pthread_atfork - Man Page

register fork handlers

Library

POSIX threads library (libpthread, -lpthread)

Synopsis

#include <pthread.h>

int pthread_atfork(void (*prepare)(void), void (*parent)(void),
                   void (*child)(void));

Description

The pthread_atfork() function registers fork handlers that are to be executed when fork(2) is called by any thread in a process. The handlers are executed in the context of the thread that calls fork(2).

Three kinds of handler can be registered:

Any of the three arguments may be NULL if no handler is needed in the corresponding phase of fork(2) processing.

Return Value

On success, pthread_atfork() returns zero. On error, it returns an error number. pthread_atfork() may be called multiple times by a process to register additional handlers. The handlers for each phase are called in a specified order: the prepare handlers are called in reverse order of registration; the parent and child handlers are called in the order of registration.

Errors

ENOMEM

Could not allocate memory to record the fork handler list entry.

Standards

POSIX.1-2001, POSIX.1-2008.

Notes

When fork(2) is called in a multithreaded process, only the calling thread is duplicated in the child process. The original intention of pthread_atfork() was to allow the child process to be returned to a consistent state. For example, at the time of the call to fork(2), other threads may have locked mutexes that are visible in the user-space memory duplicated in the child. Such mutexes would never be unlocked, since the threads that placed the locks are not duplicated in the child. The intent of pthread_atfork() was to provide a mechanism whereby the application (or a library) could ensure that mutexes and other process and thread state would be restored to a consistent state. In practice, this task is generally too difficult to be practicable.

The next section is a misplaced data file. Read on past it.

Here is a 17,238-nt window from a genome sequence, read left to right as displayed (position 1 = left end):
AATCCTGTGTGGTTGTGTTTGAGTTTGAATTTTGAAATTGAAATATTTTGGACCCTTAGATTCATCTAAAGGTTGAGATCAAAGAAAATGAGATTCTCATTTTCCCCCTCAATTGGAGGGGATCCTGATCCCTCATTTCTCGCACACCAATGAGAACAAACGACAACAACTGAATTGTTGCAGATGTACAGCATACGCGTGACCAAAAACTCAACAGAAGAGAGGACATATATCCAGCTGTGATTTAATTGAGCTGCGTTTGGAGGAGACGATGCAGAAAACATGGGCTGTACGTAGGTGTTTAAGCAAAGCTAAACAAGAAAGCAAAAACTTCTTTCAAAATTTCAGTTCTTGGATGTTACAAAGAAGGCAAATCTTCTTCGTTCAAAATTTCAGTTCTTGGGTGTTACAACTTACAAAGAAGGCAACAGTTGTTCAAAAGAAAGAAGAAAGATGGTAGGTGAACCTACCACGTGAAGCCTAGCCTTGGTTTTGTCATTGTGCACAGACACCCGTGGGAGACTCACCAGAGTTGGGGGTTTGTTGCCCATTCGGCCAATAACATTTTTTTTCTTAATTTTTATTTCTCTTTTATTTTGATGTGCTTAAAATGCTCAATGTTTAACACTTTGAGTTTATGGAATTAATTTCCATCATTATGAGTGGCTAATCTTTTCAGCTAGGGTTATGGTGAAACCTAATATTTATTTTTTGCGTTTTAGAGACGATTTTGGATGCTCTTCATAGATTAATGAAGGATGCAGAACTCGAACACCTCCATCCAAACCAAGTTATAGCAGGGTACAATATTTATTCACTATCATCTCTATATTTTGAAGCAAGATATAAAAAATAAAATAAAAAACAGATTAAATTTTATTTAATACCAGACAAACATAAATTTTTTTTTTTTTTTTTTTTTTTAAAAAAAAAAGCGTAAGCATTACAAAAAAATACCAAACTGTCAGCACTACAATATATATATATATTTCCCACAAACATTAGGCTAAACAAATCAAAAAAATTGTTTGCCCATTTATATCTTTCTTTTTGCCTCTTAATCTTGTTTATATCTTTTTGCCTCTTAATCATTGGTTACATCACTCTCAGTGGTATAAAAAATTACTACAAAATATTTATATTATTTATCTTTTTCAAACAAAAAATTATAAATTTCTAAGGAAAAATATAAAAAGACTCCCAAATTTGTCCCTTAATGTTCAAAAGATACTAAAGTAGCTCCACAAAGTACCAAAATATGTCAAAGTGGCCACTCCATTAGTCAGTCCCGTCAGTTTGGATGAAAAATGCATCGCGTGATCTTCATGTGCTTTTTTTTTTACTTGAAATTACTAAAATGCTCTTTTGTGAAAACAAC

After a fork(2) in a multithreaded process returns in the child, the child should call only async-signal-safe functions (see signal-safety(7)) until such time as it calls execve(2) to execute a new program.

POSIX.1 specifies that pthread_atfork() shall not fail with the error EINTR.

See Also

fork(2), atexit(3), pthreads(7)

Referenced By

clone(2), fork(2), OPENSSL_fork_prepare.3ossl(3), OPENSSL_fork_prepare.3ssl(3), posix_spawn(3), pthreads(7), signal-safety(7), system(3), vfork(2).

2022-10-09 Linux man-pages 6.01